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What is meant by the development and variety of attachment?

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What is meant by the development and variety of attachment? The term "attachment" is one which psychologists define as "a strong, long-lasting emotional tie to a particular individual". Although this definition is universally accepted, psychologists disagree about certain aspects of attachment. In this essay I aim to discuss the development and variety of attachments, and to outline the conclusions and disagreements of psychologists regarding these matters. Schaffer & Emerson's (1964) study into Glasgow babies was designed to find out about the development of attachments. The study involved keeping detailed records of their observations of babies from an area of Glasgow over 2 years. Infants were monitored every four weeks until the age of one year, and then again at 18 months. Schaffer & Emerson used two ways of measuring attachment: Separation Protest (the protest shown upon separation from an attachment figure) and Stranger Anxiety (the anxiety shown in the presence of a stranger). Both these factors are indicative of the formation of an attachment. The findings of Schaffer & Emerson were divided into four main points: Half of the children showed their first specific attachment between 6 and 8 months, and fear of strangers occurred about 1 month after; The intensity of attachment peaked during the first month that it was formed; Soon after the primary (first and most important) ...read more.


Type C infants also tend to ignore the stranger. In 1986, Main & Solomon identified a fourth type, or Type D attachment. These infants, labelled as Insecurely attached - disorganised show no set pattern of behaviour towards a caregiver. Wariness of the caregiver is sometimes shown, with infants moving towards the caregiver, but refusing to look at them: behaviour which is often associated with abused infants or those whose caregivers are severely depressed. The suggested causes of attachment can be grouped under two main headings: Infant temperament & Cultural differences. In 1982, Kagan developed the Temperament Hypothesis, which suggested that attachment varies according to certain innate or temperamental characteristics in a person. Kagan believed that some children are innately more vulnerable to stress than others, so the response of a child in the "strange situation" study will differ in accordance with their innate temperament. Research that corroborates this was conducted by Waters (1978), who found that newborns who are less able to attend people and objects are more likely to from insecure attachments. Further research was conducted by Belsky & Rovine (1987) who found that newborns who showed signs of behavioural instability (e.g. ...read more.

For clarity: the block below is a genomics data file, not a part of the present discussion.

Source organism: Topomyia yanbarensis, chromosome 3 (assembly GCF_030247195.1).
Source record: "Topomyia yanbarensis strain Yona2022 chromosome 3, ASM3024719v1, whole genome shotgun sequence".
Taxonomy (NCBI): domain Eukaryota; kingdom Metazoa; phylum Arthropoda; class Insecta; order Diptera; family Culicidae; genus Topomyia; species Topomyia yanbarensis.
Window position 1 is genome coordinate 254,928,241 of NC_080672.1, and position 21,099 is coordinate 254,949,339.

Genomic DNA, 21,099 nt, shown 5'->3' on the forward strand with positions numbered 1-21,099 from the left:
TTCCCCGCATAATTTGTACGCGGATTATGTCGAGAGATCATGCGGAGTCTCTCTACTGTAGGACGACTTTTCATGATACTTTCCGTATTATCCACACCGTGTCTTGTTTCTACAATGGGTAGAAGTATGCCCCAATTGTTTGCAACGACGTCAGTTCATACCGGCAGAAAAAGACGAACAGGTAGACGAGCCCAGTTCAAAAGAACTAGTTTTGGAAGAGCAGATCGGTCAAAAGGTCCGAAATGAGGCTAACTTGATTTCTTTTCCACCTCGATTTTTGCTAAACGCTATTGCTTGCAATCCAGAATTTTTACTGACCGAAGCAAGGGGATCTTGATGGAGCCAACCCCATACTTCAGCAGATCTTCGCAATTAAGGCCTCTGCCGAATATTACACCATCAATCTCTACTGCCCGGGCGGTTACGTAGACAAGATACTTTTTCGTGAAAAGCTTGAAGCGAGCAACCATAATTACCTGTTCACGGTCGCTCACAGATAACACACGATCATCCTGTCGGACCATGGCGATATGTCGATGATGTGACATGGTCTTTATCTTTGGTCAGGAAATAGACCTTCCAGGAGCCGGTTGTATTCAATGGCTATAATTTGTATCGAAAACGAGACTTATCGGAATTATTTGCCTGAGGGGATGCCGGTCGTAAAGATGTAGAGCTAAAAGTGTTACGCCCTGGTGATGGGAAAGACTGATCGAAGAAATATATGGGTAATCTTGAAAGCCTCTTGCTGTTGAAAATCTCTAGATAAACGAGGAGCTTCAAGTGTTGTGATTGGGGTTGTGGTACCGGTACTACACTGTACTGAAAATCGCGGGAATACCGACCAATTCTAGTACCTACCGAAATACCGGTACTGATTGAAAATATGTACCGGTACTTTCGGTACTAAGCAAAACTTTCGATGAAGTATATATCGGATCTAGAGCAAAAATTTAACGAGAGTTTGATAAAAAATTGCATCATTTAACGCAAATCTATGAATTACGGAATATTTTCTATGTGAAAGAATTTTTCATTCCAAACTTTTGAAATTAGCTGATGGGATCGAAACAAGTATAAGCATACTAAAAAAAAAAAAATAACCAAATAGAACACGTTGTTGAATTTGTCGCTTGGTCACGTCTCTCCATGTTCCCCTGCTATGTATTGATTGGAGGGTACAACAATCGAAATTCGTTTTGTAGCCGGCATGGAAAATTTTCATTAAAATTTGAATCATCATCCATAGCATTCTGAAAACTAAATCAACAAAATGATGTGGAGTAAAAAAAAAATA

Bowlby asserted that there are four main topics involved in attachment: He believed that in order to form a strong emotional bond, a physical attachment is necessary, therefore proximity is vital. He also believed in monotrophy, or the innate tendency to become attached to one particular individual. Another of Bowlby's theories was that an infant's relationship with it's mother provided a template for all future relationships, and he called this the internal working model. His final theory was that a child's strong attachment to a mother figure is essential for their cognitive development. Although his theory of attachment was revolutionary, there is evidence to contrast some of it's points. In 1976, Lamb's study showed that children have no preference for their mother or father in an un-stressful situation, and Schaffer & Emerson's (1964) study provides evidence against monotrophy, as 30% of the children had multiple attachments. As you can see, there are many different aspects of both development and variety of attachment. Many theories about the development of attachments have appeared over the years, but it is very difficult to prove conclusively how attachments are formed, as things which are innate cannot be measured. However, I do believe that all the theories provide some insight into the way an attachment is formed, and the resultant effects of this attachment. ...read more.

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